UK, Swedish Academics Study Wind Turbine Fire Incidents
Researchers from the University of Edinburgh, SP Technical Research Institute of Sweden and Imperial College London investigated fire incidents on wind turbines and released their findings under the title: “Overview of Problems and Solutions in Fire Protection Engineering of Wind Turbines”.
Authors of the study, S. Uadiale, E. Urban, R. Carvel, D. Lange and G. Rein, pointed out that the research was mostly based on information available in media and some organizations, due to lack of relevant data from scientific sources. This is especially a big issue in the offshore wind energy sector.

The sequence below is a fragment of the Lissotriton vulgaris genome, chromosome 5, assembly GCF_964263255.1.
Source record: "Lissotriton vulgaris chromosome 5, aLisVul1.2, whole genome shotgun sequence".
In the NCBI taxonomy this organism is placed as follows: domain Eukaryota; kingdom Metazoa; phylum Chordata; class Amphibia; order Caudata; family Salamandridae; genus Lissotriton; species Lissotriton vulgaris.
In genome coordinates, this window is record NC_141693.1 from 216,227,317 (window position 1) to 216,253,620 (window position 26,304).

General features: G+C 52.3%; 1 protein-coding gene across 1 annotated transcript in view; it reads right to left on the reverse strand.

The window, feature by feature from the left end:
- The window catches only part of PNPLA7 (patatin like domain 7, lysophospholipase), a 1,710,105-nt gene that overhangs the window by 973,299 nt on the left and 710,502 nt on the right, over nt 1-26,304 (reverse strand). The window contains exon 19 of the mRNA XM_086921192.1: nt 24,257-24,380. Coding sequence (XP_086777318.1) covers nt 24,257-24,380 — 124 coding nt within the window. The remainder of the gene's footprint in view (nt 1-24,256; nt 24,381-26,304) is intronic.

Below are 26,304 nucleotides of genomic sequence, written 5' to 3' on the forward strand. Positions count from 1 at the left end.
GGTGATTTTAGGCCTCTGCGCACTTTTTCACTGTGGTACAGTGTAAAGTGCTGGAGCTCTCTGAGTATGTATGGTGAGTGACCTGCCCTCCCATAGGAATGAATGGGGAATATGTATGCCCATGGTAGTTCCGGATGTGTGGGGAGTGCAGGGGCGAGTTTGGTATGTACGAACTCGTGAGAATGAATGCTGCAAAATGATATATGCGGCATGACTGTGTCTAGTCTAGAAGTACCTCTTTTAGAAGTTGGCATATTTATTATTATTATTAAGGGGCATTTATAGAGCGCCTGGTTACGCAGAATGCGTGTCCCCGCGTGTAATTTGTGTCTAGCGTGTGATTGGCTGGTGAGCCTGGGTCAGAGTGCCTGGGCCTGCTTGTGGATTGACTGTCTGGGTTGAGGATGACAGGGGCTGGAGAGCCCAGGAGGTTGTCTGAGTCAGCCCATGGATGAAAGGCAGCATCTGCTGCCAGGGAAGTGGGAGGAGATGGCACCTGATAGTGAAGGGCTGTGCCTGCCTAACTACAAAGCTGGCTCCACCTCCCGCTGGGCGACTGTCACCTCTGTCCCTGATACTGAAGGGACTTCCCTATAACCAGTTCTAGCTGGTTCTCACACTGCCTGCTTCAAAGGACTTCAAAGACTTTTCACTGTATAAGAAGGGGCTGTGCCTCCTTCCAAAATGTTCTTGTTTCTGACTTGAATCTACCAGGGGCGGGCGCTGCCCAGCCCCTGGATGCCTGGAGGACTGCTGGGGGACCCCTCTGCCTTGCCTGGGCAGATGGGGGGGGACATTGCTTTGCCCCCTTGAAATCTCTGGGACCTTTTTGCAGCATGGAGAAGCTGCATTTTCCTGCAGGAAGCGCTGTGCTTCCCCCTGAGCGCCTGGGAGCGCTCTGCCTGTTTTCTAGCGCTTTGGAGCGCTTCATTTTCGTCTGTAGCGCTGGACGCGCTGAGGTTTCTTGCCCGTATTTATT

However, from the available data, researchers concluded: “The most commonly identified ignition sources (in decreasing order of importance) are: lightning strike, electrical equipment malfunction, hot surface ignition, and hot work maintenance.
“Lightning strikes on wind turbines have been identified as the most common ignition source. Offshore turbines operating in more challenging weather conditions, multi-megawatt onshore turbines with heights exceeding 100 m, and turbines located at high altitudes, all face a high risk of lightning strike which could result in fire ignition. The fire risk dramatically increases when an adequate lightning protection system is absent or has not been maintained.”
In their report, the authors gave guidelines for fire protection, both active and passive, with details of implementation.
Read the study findings here.